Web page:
In this step, the momentum of data-driven decision-making also began to reach the level of executive decisions, and soon leadership meetings were structured around insights gleaned from advanced analytics. Suddenly, the idea of being a data- and analytics-driven organization that deployed machine learning on a routine basis had gone from visionary to reality.
     
  • Replicating the success across the portfolio and with new product launches: When UCB was preparing to launch another product, we now had a framework to drive commercial excellence through advanced analytics that we could apply to the launch. The new product was for a rare disease with no one clear definition for treatment, which made it difficult to identify in the data. Instead, we leveraged the algorithms to parse physician-entered notes that identified event and treatment markers associated with the disease. The primary insights and secondary data evidence helped us target the appropriate patient population with reasonable confidence, understand drivers of early adoption, and define a go-to-market model around patient needs and point-of-care locations.
     
  • Making the leap to real-time decision-making: By 2019, we had seen tremendous progress in using advanced analytics and machine learning to enable business decisions. Our new north star was using analytics to drive actions. Our next opportunity was in leveraging analytics at the point of action, where it could have the most impact. We set a goal to replace our process for  quarterly targeting and call plan with dynamic targeting that could provide just-in-time recommendations based on predicted patient events, disease severity, the location and the propensity of physicians to prescribe our products. After four months of iterative learning, our proof of concept included a robust algorithm that recommended who to call, when to call, and what to say in real-time. By putting UCB in front of physicians with the right messaging at the right time, we were able to help those physicians better serve their patients, delivering on our core patient-centric objective. Furthermore, the algorithm continued to learn from usage and feedback, evolving into a more sophisticated AI tool.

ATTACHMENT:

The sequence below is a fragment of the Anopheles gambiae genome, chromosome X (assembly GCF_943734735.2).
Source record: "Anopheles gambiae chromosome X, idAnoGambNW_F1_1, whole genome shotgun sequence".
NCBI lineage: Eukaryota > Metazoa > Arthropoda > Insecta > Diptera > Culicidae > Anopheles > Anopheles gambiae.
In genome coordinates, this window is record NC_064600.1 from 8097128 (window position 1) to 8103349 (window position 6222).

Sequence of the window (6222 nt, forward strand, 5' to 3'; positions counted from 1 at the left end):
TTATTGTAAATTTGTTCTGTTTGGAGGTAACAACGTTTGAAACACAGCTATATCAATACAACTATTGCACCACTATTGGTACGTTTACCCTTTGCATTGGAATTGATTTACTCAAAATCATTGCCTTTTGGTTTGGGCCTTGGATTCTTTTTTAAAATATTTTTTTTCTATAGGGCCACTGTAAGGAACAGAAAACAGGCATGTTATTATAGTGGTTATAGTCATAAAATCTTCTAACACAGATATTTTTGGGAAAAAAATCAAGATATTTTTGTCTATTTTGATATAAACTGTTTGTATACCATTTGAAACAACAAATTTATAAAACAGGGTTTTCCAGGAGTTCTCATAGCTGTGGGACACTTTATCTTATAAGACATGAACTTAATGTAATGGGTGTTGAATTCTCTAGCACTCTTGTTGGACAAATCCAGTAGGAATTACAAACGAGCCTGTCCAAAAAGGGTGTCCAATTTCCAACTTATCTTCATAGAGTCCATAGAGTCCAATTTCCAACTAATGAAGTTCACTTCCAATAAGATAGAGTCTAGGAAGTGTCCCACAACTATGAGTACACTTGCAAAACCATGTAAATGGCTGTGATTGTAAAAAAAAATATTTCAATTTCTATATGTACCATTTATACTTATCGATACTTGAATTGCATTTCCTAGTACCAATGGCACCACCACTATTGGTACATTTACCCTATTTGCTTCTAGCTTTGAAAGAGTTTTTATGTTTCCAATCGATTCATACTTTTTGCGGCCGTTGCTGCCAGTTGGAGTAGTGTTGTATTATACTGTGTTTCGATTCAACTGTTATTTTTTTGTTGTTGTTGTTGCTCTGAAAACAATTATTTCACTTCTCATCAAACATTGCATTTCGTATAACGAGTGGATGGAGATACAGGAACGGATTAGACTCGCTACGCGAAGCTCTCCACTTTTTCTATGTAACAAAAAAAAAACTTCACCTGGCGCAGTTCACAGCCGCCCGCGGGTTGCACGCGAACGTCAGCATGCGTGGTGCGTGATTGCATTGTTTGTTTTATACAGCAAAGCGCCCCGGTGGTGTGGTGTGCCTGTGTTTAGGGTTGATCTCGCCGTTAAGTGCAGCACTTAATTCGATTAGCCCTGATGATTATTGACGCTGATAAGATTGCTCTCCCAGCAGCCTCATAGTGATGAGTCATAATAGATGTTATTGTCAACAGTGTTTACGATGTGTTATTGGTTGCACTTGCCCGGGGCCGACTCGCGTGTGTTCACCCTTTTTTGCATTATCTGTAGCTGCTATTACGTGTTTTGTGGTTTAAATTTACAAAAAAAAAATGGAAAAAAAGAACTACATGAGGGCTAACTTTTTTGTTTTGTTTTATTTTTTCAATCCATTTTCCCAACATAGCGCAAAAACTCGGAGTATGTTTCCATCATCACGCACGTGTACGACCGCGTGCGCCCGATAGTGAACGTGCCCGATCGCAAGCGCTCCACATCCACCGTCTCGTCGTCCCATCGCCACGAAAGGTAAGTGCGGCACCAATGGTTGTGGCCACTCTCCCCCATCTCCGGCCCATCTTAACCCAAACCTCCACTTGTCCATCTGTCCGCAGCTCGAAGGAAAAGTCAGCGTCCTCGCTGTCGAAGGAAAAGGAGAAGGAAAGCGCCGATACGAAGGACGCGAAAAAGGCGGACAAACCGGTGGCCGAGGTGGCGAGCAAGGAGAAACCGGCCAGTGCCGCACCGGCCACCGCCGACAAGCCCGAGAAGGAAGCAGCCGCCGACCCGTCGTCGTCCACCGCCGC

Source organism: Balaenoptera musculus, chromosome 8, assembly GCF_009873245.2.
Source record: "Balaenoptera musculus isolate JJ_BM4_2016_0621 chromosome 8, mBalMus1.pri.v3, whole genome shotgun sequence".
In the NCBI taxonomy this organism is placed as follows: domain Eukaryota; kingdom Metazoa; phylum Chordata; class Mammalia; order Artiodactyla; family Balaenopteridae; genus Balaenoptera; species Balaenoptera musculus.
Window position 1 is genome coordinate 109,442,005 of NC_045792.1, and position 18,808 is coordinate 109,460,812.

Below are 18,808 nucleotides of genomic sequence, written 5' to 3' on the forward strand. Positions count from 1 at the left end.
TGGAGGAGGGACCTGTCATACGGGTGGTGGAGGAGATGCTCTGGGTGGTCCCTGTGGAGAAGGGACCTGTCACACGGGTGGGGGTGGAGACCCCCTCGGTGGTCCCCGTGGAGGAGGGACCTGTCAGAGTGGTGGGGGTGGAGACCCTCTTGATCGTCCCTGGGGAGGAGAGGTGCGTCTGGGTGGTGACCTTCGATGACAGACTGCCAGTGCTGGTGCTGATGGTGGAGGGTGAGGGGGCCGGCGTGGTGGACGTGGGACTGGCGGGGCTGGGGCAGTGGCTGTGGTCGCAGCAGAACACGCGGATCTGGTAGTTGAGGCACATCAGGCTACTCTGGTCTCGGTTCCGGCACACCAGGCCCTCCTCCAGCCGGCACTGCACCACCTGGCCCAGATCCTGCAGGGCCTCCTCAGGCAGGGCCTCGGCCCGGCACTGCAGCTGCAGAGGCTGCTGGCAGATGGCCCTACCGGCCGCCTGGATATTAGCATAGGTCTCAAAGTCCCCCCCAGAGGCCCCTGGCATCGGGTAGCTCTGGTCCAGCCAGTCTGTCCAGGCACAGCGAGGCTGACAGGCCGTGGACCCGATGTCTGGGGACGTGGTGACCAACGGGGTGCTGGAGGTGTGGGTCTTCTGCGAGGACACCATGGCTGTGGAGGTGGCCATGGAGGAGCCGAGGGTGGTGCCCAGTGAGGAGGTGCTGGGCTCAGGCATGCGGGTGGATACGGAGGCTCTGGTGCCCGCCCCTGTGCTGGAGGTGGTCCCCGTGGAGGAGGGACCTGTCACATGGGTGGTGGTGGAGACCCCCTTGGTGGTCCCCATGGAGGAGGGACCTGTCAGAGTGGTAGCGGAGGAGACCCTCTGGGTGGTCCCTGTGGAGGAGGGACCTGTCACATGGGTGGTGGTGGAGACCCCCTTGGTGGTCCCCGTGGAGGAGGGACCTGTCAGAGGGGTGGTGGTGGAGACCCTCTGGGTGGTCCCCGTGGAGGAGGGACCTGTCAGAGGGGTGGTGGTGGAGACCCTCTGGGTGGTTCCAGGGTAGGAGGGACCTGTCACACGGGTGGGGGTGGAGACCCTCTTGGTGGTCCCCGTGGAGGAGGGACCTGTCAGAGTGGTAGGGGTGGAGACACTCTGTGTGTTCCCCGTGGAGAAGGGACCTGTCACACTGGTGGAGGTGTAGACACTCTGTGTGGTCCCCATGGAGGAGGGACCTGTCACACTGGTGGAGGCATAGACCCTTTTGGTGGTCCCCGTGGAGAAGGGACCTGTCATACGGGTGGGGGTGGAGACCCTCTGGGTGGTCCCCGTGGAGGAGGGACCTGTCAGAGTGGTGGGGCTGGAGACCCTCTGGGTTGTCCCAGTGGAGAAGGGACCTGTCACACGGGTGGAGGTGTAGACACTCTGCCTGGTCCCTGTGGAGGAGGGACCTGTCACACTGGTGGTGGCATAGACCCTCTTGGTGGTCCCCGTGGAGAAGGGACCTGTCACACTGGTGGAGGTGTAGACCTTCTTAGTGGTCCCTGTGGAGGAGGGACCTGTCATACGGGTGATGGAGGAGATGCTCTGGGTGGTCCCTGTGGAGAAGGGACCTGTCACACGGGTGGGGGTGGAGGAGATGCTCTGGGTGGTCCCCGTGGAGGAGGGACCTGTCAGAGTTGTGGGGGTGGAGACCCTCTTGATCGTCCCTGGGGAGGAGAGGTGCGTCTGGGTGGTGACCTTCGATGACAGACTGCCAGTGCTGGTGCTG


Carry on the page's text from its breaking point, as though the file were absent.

By starting small, targeting the right business problems, and embedding data-driven decision making into how we operate every day, we’ve seen success. Enabling AI-based analytics capabilities and continuing to refine our algorithms and dynamic targeting has allowed us to get our medicines to the patients who need them as quickly as possible. Regardless of approach, the journey requires perseverance and patience. The most important thing we learned is that AI works if we create the right path.  

Anita Moser is UCB’s head of assets and optimization for US Neurology. Michael Davis leads UCB’s US Neurology Patient Value Unit. Dharmendra Sahay leads ZS’s integrated analytics practice.